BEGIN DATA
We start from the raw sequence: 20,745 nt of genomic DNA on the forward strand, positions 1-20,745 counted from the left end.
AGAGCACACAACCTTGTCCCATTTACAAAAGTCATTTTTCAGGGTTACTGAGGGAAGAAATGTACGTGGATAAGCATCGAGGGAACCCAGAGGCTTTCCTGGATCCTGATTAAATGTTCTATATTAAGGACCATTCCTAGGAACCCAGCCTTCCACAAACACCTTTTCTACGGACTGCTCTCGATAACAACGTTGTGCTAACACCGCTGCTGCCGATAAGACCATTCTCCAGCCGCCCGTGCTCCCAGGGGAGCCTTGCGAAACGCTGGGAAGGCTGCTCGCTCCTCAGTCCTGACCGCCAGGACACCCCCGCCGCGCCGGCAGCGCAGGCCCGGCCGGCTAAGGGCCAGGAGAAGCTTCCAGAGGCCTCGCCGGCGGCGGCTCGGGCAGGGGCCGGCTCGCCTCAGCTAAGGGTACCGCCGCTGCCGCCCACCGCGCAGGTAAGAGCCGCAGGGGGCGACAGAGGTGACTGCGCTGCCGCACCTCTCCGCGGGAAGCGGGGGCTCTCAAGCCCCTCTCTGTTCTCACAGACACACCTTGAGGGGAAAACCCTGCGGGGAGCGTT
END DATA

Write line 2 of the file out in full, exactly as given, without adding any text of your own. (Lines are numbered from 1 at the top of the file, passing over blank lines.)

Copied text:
AGAGCACACAACCTTGTCCCATTTACAAAAGTCATTTTTCAGGGTTACTGAGGGAAGAAATGTACGTGGATAAGCATCGAGGGAACCCAGAGGCTTTCCTGGATCCTGATTAAATGTTCTATATTAAGGACCATTCCTAGGAACCCAGCCTTCCACAAACACCTTTTCTACGGACTGCTCTCGATAACAACGTTGTGCTAACACCGCTGCTGCCGATAAGACCATTCTCCAGCCGCCCGTGCTCCCAGGGGAGCCTTGCGAAACGCTGGGAAGGCTGCTCGCTCCTCAGTCCTGACCGCCAGGACACCCCCGCCGCGCCGGCAGCGCAGGCCCGGCCGGCTAAGGGCCAGGAGAAGCTTCCAGAGGCCTCGCCGGCGGCGGCTCGGGCAGGGGCCGGCTCGCCTCAGCTAAGGGTACCGCCGCTGCCGCCCACCGCGCAGGTAAGAGCCGCAGGGGGCGACAGAGGTGACTGCGCTGCCGCACCTCTCCGCGGGAAGCGGGGGCTCTCAAGCCCCTCTCTGTTCTCACAGACACACCTTGAGGGGAAAACCCTGCGGGGAGCGTT